LEGIONS OF RIDERS
Rarick recalls being recruited to manage a shop in Moab when the chance to open up shop in Fruita surfaced.
“I was just thinking, ‘This has got so much potential here,'” he said. “That’s kind of what started it all. We started building trails, and we did the fat tire festival. That’s how we let people know we have awesome biking in Fruita. Now, it’s iconic all over the world.”
Eighteen Fruita Fat Tire Festivals later, and Fruita is every bit the mountain biking destination Rarick and fellow mountain biking enthusiasts envisioned. People visit from all corners of the globe to ride Fruita.
That lever pull produced a jackpot.
With a lot of help, of course.
The Colorado Plateau Mountain Bike Trail Association and the Grand Valley’s legions of adventure-craving mountain bikers – luminaries such as Rarick and behind-the-scenes contributors alike – helped shape the first-rate trail systems that grace the area.
Relationships with federal agencies like the BLM and the U.S. Forest Service were cultivated, and old cow trails grew into the beloved singletrack that draws so many to western Colorado for two-wheeled adventure.
“Trail building began on public land without involving the BLM,” Scott Winans, president of the mountain bike trail association, said. “We just started riding cow trails, and making trails and formalizing them, and then that all came to a head as the BLM kind of got caught behind the eight-ball and said, ‘Wait a minute. You can’t just do that.’
“But it’s already there, and there’s already all this use, so there was a big period of time where that all got reconciled in public forums and, through those beginnings and those years of the mid-’90s to present, mountain biking as an industry and just as a sport has grown dramatically.”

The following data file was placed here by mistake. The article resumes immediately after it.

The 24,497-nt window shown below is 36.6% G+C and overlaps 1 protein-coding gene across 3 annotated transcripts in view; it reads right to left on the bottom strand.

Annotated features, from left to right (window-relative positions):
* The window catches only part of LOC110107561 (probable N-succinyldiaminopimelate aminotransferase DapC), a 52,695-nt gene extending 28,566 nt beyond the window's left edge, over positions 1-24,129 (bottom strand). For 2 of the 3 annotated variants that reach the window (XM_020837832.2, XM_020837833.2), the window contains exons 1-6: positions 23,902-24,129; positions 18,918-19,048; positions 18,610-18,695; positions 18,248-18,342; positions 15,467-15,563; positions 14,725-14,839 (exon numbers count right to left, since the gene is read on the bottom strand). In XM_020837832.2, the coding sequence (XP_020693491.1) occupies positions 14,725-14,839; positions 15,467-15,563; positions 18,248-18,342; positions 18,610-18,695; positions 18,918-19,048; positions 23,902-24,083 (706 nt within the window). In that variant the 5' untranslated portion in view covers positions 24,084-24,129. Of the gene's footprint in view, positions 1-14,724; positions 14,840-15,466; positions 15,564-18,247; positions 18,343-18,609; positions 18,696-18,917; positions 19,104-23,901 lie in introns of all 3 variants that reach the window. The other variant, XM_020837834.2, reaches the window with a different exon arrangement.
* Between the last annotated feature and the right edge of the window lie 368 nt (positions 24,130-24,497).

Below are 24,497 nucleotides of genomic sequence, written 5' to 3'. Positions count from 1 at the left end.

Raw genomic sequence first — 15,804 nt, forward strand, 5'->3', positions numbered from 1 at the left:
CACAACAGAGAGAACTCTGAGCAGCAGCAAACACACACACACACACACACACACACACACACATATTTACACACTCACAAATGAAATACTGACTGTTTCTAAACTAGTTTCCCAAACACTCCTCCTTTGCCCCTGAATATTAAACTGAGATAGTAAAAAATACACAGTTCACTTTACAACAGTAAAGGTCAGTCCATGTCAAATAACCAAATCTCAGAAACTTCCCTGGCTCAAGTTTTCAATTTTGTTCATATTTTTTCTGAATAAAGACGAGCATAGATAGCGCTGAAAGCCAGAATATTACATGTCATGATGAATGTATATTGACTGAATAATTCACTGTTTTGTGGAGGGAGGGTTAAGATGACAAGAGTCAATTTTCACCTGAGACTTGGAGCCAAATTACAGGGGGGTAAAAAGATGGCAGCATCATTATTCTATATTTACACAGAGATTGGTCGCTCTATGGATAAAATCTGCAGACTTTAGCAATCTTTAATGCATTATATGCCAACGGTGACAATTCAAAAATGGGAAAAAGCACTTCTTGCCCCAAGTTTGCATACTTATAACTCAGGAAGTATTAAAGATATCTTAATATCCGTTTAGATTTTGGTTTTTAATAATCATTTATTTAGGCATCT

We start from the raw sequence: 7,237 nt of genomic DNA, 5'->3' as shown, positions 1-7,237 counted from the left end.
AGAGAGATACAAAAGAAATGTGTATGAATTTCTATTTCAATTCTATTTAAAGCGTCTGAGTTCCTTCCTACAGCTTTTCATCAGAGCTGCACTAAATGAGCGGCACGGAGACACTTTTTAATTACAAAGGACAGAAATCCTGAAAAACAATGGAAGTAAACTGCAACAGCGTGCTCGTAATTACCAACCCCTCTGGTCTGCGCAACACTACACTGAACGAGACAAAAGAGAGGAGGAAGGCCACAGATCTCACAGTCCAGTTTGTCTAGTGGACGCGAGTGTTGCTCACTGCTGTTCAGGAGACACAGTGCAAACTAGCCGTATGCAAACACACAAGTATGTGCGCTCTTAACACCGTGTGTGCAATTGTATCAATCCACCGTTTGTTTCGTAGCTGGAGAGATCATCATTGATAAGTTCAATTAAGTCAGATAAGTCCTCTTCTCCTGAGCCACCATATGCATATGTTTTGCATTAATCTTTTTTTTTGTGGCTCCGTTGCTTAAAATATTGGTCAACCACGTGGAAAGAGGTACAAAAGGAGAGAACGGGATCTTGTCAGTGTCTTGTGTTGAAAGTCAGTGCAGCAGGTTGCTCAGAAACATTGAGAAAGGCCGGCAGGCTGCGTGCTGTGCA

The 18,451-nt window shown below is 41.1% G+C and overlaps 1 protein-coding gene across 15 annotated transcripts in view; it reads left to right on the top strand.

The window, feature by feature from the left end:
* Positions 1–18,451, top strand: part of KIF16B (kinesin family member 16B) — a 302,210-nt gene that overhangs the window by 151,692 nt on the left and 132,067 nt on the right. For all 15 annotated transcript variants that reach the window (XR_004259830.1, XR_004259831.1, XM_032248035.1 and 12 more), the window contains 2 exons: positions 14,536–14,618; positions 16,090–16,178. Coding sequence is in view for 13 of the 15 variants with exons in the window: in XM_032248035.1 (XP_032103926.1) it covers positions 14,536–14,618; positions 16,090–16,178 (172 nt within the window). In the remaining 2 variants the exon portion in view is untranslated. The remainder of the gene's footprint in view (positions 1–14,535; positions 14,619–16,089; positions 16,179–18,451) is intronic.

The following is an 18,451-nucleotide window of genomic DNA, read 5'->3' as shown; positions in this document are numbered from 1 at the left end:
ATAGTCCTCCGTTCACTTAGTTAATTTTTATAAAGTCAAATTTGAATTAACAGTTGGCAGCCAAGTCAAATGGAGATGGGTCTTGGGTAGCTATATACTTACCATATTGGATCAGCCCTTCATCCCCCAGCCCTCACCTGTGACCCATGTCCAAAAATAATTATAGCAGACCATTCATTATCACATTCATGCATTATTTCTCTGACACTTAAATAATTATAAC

OTHER HOT SPOTS
With Fruita and Moab as examples, other areas are attempting to cash in on the mountain biking phenomenon.
And Rarick is often involved in this process.
Although he sold the downtown Fruita shop to George Gatseos and Ross Schnell a few years ago, Rarick still advocates for the Over the Edge brand. The company has since set up shop in Hurricane, Utah, Sedona, Ariz., and Melrose, South Australia. He’s always scouting the globe for spots with mountain biking potential.
“We continue to try to duplicate what happened in Fruita in other spots,” Rarick said.
But it all started with that roll of the dice nearly two decades ago.
“A lot of people don’t understand the fact that Troy and Rondo bought a decrepit building,” said Landon Monholland, Over The Edge Fruita’s present-day manager. “That took a lot of risk. Now, everyone thinks, ‘We’ll make our own mecca,’ but they took a big risk.”
Mecca status is what Fruita and Moab have achieved. Fittingly, the dueling mountain biking destinations are linked by the 142-mile Kokopelli’s Trail, which stretches all the way from Loma to Moab.
They once stood side by side as tiny communities with blue-collar cores. These days, they stand side by side as giants atop the mountain biking world.
– By JEFF CASPERSEN, The Daily Sentinel